How to take better portrait mode photos on any phone

Ah, portrait mode. Ever since Huawei pioneered the depth-sensing tech and Apple ran with it, it seems every other Instagram photo has that faux-DSLR look.

Unfortunately, our smartphones aren’t exactly perfect at imitating the shallow depth of field of a real large-sensor camera, so it’s important to help the tiny sensors out when we can. And even when things do go right, there are some basic photography tips can help you make the most of your images.

That’s what I’m here for; I’ve amassed some basic tips to get you started taking better portraits. Keep in mind that every phone is different so I’m not getting into device specifics, but these tips should get you on the path to taking better photos with any device.

Chase good light

Lighting is crucial to all cameras but moreso on our smartphones with their tiny sensors. Depth sensing is significantly less reliable in low light, leading to edge detection errors, in addition to the usual noise and detail issues with low light photos. On many phones, portrait mode uses a secondary sensor with worse optics, compounding the problem.

This goes both ways though; too much light can be a bad thing. I find beginner photographers often assume shooting direct sunlight is a good thing. It’s usually not.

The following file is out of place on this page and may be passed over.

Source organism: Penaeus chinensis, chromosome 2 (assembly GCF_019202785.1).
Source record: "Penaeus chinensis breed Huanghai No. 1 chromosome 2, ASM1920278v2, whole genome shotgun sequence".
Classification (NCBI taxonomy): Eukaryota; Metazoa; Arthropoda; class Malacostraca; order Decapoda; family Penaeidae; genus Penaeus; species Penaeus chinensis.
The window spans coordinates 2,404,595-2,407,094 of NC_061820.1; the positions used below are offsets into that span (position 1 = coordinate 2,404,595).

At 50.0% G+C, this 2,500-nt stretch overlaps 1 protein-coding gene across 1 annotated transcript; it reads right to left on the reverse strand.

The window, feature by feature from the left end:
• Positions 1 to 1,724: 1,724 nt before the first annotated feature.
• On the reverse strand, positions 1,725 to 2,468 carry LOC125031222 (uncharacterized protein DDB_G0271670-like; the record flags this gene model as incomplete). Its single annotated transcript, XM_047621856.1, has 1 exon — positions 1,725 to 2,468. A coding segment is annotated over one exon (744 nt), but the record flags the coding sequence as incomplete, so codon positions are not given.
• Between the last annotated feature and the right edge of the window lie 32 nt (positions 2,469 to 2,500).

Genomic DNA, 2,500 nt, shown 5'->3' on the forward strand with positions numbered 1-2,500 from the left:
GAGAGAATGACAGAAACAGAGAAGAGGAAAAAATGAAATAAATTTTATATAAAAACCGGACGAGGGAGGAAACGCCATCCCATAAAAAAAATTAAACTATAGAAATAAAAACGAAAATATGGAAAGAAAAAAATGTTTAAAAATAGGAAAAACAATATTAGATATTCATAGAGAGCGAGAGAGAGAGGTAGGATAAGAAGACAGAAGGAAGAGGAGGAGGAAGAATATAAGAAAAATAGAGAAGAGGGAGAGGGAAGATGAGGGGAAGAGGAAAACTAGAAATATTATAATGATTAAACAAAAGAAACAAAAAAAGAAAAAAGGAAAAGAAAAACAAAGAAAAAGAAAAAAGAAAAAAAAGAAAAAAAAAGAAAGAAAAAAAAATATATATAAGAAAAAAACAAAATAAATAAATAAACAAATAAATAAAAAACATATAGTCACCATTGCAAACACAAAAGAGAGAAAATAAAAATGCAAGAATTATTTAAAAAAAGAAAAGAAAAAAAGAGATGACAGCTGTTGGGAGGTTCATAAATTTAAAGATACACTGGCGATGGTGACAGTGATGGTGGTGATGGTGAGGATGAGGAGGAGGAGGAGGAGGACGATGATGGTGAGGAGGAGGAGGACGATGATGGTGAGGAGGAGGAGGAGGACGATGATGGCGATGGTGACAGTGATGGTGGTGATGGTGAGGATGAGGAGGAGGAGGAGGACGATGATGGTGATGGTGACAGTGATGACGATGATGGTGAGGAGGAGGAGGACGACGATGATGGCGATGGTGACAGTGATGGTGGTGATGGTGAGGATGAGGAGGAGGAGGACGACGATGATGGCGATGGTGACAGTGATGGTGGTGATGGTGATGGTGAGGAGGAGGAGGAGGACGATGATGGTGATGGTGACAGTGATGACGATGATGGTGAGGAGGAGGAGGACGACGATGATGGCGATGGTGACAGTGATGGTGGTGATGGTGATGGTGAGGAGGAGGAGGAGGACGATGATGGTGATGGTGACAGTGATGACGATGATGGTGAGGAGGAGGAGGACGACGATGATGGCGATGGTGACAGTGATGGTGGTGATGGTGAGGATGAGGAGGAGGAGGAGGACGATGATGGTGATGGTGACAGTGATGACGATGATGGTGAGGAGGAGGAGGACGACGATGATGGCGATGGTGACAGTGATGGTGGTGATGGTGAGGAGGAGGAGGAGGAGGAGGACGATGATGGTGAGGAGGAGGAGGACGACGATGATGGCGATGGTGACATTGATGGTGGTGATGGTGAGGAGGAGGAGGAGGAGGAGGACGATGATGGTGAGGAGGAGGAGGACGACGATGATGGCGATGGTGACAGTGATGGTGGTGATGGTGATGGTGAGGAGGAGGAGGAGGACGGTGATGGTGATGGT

This is especially true with clear skies during the high mid-day sun, the light will often be harsh and unpleasant. Unless you’re going for a particularly artsy effect, look for some even shade. There will still be enough light to take a good portrait without accentuating every pore on your face. And contrary to popular belief, cloudy days are some of the best days to take portraits thanks to the even, diffuse light – it’s the nature’s version of a softbox.

Get the exposure right

Now that you’ve found some good light, you want to make sure your phone is taking the best advantage of it. Phones have gotten a lot better at detecting people in an image and exposing the around them, but it doesn’t hurt to give your phone a hand.

For example, here’s an underexposed image:

And here it is with some exposure compensation (I went a little overboard, but it’s a better starting point):

A simple tap on your subject’s face from your phone’s screen – not their actual face – can noticeably improve your photo’s exposure. If this doesn’t work, you can try using the exposure slider for finer control until the subject is properly illuminated. And of course, you can brighten the shot after it’s been made, you just risk introducing additional noise.

Separate your subject from your background

Each phone’s Portrait mode generally works by measuring depth using something called parallax. Long story short, the further your subject is from the background, the easier it is for your phone to measure depth.